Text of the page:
Apartment Bartender is a column by Elliott Clark, Food52's Resident Bartender and an avid at-home cocktail enthusiast. Elliott's here to help us bring our favorite bar-worthy sips home—and with his spot-on guidance and expert tips, you'll soon be stirring, shaking, and garnishing like a pro.
Making your own syrups at home is one of the easiest and best ways to infuse more flavor into your cocktails, especially if you’re not ready to invest in stocking your home bar with a bunch of liqueurs.
Fruit syrups. Tea Syrups. Spiced syrups. The possibilities for what you can make are endless. But before we dive into three of my favorite syrups to keep on hand, it’s important we quickly cover a few common types you should know about.
Simple syrup is literally just sugar water.
Traditional simple syrup is made from one part water to one part sugar. White granulated sugar is the standard sweetener used for simple syrup.
Measuring might be the most complicated part of making this recipe. Measuring by volume is most common, which is simply measuring one cup of water with a liquid measuring cup and one cup of sugar with a dry measuring cup. The second way to measure your ingredients is by weight, which is more precise (if only by a fraction). If you don’t have a kitchen scale, and to keep it easy, use the first method.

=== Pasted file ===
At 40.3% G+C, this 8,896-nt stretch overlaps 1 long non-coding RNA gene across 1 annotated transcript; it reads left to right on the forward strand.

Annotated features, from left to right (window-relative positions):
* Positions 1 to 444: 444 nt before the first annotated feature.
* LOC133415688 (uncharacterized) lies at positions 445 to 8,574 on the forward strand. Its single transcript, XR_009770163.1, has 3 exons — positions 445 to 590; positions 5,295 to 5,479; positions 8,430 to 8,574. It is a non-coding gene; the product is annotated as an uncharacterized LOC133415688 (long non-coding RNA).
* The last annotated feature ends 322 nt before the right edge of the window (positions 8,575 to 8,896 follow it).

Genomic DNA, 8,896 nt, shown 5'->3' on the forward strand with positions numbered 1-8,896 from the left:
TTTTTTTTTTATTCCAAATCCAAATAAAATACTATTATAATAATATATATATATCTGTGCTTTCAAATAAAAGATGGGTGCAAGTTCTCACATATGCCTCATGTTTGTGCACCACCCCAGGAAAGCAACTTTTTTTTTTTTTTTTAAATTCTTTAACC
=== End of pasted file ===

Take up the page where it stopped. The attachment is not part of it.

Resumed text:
Rich Simple Syrup
Rich simple syrup is a common simple syrup variation. Instead of the traditional one part sugar to one part water, it calls for two parts sugar to one part water (2:1). The process of making it is exactly the same as above. Many bartenders and home cocktail enthusiasts prefer to use rich simple syrup because of the syrup's thicker texture, which can add a little more body and texture to a cocktail.
Demerara sugar is often confused with brown sugar, but they're not quite the same thing. Demerara sugar is a light brown, partially refined sugar that adds really nice toffee and caramel notes to a cocktail. The way to make a Demerara syrup is the same process as regular simple syrup (are you starting to see how easy it is to make syrup?). It pairs really well in spirit-forward cocktails like old fashioneds, sazeracs, and other drinks containing aged spirits.